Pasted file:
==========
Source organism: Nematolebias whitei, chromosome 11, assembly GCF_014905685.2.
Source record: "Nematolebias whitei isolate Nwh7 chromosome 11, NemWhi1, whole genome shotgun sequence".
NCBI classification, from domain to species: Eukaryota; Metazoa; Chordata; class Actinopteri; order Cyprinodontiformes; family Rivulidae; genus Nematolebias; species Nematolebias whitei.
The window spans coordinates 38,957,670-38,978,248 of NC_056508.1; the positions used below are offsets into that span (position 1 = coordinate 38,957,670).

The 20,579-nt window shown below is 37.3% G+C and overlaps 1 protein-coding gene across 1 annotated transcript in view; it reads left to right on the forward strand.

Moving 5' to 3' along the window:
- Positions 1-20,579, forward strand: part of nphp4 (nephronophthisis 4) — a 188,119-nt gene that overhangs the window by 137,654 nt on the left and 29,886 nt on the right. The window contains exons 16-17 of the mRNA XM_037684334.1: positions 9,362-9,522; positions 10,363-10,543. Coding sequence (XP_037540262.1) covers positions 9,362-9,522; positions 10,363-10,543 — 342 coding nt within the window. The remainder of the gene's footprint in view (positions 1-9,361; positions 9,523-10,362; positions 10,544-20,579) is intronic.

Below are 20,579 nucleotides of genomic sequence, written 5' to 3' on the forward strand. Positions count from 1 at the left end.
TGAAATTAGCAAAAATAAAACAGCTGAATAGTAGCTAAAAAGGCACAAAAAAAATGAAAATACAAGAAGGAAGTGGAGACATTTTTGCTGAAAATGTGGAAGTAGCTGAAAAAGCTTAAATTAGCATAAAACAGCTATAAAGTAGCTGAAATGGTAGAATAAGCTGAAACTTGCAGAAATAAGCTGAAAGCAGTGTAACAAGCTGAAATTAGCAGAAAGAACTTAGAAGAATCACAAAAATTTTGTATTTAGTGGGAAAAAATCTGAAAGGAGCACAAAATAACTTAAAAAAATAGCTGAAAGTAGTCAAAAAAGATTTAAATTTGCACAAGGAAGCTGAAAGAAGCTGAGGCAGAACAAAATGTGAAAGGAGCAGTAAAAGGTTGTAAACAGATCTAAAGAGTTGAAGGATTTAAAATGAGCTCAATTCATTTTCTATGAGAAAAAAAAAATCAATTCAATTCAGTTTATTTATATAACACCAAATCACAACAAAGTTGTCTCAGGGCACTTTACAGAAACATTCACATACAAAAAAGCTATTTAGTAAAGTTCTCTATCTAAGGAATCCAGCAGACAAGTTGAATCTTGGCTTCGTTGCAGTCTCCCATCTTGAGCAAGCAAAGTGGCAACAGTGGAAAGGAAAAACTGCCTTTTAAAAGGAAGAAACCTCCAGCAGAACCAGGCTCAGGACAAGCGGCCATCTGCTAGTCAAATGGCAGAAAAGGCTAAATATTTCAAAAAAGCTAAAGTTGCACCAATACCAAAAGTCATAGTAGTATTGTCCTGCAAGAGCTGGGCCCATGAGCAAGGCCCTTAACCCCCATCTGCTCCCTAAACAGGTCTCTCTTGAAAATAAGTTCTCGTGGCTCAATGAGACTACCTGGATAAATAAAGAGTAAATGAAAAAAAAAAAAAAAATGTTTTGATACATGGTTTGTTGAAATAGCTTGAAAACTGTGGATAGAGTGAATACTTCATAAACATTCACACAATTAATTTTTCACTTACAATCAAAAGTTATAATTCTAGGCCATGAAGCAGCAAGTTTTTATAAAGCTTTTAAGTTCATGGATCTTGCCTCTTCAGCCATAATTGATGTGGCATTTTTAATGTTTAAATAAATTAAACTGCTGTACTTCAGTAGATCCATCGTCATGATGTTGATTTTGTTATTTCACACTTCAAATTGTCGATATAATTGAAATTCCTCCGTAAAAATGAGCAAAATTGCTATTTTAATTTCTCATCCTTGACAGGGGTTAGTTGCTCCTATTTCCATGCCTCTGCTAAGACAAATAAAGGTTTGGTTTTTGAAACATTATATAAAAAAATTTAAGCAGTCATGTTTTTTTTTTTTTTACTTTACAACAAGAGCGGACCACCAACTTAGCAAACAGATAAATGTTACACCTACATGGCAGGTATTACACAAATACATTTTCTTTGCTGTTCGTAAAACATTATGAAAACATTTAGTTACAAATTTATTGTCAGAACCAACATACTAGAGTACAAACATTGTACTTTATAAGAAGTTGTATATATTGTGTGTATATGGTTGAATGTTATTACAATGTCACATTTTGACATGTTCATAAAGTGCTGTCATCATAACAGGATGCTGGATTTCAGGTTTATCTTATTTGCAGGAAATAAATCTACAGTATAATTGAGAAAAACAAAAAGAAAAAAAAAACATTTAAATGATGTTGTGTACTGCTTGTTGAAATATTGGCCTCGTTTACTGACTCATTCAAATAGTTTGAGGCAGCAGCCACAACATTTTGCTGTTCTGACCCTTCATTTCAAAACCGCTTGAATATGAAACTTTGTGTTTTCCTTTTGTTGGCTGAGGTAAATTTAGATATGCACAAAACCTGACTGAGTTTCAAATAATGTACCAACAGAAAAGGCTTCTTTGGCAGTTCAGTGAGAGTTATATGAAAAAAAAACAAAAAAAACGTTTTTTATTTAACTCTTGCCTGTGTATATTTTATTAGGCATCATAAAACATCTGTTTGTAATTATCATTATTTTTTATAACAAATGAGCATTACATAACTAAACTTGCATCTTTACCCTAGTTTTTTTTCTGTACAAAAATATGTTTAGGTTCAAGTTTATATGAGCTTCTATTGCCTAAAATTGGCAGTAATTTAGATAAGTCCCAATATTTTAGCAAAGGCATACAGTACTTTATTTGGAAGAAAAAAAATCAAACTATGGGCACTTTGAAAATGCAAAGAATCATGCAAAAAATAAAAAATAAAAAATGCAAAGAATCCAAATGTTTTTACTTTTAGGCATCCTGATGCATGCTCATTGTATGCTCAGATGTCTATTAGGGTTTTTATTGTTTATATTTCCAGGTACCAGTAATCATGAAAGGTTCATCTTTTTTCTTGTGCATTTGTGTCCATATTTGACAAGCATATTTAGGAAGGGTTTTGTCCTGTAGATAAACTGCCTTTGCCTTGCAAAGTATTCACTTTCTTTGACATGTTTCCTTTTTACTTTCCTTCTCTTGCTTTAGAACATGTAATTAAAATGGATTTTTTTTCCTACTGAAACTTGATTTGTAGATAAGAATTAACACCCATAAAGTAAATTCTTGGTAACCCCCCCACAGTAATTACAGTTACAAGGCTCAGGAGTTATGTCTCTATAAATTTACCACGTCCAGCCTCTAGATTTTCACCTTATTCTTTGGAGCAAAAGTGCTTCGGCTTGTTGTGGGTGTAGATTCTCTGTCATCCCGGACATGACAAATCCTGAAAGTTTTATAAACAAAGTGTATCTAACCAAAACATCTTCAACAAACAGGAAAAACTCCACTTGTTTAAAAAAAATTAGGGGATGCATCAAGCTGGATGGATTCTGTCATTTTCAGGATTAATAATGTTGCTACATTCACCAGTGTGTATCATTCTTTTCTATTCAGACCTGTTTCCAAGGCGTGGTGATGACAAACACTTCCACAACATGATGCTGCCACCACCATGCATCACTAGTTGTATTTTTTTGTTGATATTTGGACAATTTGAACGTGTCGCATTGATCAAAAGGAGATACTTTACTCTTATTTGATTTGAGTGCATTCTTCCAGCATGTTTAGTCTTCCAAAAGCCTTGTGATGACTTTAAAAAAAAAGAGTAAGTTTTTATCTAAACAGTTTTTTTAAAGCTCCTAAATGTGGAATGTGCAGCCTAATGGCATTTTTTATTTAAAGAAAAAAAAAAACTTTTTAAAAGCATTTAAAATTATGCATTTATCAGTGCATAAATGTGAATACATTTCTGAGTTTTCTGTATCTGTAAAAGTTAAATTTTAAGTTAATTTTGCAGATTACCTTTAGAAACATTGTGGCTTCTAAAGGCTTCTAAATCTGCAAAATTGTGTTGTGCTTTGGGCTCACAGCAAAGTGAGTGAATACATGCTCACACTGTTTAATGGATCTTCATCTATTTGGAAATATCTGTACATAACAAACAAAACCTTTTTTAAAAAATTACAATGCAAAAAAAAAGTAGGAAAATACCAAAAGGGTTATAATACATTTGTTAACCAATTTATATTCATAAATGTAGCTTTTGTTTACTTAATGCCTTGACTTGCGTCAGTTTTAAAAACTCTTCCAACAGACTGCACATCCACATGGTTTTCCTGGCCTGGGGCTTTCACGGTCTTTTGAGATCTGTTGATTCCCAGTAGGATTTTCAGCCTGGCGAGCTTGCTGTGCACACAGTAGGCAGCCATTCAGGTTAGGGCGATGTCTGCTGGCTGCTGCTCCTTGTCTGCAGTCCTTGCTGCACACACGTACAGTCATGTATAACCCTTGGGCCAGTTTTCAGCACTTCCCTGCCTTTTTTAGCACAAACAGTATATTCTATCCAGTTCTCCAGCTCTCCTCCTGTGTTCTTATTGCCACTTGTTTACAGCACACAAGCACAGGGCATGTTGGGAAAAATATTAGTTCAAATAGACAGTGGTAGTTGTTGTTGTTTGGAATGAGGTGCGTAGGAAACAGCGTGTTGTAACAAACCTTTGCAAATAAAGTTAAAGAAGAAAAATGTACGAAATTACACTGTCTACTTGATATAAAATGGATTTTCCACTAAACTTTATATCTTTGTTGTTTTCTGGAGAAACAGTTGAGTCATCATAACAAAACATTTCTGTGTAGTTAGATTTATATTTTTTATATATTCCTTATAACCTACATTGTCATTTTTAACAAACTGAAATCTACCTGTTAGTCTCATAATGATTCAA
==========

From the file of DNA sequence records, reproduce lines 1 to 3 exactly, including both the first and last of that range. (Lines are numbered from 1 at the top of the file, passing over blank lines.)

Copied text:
Source organism: Nematolebias whitei, chromosome 11, assembly GCF_014905685.2.
Source record: "Nematolebias whitei isolate Nwh7 chromosome 11, NemWhi1, whole genome shotgun sequence".
NCBI classification, from domain to species: Eukaryota; Metazoa; Chordata; class Actinopteri; order Cyprinodontiformes; family Rivulidae; genus Nematolebias; species Nematolebias whitei.